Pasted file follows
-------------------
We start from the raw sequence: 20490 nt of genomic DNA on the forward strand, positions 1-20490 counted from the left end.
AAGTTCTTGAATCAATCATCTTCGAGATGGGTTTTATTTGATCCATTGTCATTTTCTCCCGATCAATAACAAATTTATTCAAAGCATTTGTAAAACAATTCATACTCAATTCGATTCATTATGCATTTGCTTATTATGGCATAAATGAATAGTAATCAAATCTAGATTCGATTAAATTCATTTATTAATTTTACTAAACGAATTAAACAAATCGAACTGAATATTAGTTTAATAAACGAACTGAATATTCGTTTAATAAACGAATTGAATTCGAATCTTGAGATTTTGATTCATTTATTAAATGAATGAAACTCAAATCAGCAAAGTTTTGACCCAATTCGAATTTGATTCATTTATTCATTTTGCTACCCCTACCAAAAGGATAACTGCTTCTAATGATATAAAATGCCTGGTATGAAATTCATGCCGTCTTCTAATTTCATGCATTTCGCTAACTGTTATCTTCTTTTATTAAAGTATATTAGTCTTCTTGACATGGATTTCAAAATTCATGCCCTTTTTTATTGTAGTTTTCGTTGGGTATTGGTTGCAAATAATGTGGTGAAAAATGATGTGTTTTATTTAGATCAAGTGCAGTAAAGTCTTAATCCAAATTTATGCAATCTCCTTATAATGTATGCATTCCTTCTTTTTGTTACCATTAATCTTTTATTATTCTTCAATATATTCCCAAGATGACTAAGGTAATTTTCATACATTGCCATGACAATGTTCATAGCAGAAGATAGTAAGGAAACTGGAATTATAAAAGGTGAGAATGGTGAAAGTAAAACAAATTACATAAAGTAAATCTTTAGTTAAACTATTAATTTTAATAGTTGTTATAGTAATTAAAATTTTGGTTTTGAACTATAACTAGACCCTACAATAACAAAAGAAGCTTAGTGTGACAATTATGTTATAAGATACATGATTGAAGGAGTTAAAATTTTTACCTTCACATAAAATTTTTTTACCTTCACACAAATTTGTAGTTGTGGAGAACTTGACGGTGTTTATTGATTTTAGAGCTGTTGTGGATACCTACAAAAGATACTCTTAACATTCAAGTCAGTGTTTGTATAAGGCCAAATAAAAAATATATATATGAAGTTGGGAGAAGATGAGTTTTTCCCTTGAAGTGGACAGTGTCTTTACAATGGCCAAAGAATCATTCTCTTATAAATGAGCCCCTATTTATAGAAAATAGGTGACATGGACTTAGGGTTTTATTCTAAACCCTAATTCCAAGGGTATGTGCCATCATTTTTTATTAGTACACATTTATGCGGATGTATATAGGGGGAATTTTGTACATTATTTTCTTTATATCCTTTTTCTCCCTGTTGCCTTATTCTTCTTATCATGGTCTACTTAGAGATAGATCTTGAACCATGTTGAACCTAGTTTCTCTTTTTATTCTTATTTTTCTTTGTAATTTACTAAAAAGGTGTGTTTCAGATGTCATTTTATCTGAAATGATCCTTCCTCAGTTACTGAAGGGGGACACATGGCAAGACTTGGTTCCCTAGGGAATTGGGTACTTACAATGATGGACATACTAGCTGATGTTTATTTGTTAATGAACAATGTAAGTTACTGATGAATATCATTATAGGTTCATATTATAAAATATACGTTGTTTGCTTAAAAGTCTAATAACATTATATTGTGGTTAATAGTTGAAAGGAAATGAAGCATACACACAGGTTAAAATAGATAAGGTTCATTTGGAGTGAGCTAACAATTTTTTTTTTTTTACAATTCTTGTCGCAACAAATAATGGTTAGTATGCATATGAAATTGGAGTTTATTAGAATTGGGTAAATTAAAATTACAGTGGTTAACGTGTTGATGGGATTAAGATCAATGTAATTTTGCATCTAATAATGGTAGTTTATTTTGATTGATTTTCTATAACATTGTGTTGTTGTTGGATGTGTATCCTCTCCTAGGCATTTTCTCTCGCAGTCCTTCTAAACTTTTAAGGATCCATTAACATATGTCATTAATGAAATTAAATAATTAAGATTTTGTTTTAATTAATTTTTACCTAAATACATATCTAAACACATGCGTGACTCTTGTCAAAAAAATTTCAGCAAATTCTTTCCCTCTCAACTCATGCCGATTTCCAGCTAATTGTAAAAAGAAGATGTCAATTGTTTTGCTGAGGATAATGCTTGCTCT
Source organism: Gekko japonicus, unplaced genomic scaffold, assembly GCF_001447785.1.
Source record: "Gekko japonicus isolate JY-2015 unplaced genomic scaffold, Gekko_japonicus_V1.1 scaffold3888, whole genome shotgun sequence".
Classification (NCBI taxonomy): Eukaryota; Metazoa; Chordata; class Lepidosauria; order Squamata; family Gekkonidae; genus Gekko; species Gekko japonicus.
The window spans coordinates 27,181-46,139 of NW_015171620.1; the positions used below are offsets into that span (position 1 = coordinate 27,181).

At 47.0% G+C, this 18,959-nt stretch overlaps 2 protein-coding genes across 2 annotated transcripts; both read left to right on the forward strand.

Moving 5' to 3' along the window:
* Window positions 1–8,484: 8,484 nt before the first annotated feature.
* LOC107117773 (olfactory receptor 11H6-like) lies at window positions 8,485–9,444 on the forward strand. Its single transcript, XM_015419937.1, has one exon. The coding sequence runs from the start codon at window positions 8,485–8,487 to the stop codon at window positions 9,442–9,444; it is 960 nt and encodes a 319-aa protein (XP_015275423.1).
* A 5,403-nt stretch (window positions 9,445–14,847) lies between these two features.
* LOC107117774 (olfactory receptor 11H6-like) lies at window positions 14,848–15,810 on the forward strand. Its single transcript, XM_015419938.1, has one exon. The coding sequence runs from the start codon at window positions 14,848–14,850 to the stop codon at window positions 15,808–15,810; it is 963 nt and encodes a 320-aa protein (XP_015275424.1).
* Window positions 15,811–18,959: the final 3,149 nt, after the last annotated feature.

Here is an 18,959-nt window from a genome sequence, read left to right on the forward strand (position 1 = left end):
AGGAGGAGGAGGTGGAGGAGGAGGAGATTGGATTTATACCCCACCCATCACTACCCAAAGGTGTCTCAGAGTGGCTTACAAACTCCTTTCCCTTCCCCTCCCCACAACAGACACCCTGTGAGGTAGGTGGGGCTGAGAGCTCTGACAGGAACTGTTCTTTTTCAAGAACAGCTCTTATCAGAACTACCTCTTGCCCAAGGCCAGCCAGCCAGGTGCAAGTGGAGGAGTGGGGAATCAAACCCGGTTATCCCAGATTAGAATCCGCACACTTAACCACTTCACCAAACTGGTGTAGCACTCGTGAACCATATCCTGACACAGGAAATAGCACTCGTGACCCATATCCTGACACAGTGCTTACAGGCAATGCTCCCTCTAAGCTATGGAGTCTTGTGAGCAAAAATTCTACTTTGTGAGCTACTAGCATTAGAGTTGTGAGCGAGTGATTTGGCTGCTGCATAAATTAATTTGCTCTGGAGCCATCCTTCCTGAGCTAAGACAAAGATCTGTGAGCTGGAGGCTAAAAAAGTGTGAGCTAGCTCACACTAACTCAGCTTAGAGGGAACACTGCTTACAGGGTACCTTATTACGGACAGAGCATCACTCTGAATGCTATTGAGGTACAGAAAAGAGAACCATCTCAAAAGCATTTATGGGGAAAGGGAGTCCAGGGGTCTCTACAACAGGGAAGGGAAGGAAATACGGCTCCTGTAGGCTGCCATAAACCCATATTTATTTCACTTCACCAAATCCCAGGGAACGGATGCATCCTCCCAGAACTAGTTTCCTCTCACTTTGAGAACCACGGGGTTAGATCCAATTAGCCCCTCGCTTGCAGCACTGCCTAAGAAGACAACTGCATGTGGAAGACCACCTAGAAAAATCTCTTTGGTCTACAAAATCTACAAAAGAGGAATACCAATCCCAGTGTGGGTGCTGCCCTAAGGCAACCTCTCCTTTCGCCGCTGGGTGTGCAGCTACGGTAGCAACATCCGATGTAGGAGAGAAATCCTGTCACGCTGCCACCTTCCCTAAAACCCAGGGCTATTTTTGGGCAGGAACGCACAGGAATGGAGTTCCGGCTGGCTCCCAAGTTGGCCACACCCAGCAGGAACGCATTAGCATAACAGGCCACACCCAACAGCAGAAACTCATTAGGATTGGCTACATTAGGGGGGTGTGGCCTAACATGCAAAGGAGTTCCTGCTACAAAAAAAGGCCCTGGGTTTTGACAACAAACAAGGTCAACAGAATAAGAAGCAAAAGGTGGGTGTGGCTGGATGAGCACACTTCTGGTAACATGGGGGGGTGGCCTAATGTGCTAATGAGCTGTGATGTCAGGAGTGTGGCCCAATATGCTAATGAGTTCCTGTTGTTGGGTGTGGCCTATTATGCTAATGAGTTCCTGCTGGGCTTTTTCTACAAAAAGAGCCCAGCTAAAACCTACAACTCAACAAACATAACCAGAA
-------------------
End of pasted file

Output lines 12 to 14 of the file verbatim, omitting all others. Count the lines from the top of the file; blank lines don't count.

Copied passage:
* LOC107117774 (olfactory receptor 11H6-like) lies at window positions 14,848–15,810 on the forward strand. Its single transcript, XM_015419938.1, has one exon. The coding sequence runs from the start codon at window positions 14,848–14,850 to the stop codon at window positions 15,808–15,810; it is 963 nt and encodes a 320-aa protein (XP_015275424.1).
* Window positions 15,811–18,959: the final 3,149 nt, after the last annotated feature.

Here is an 18,959-nt window from a genome sequence, read left to right on the forward strand (position 1 = left end):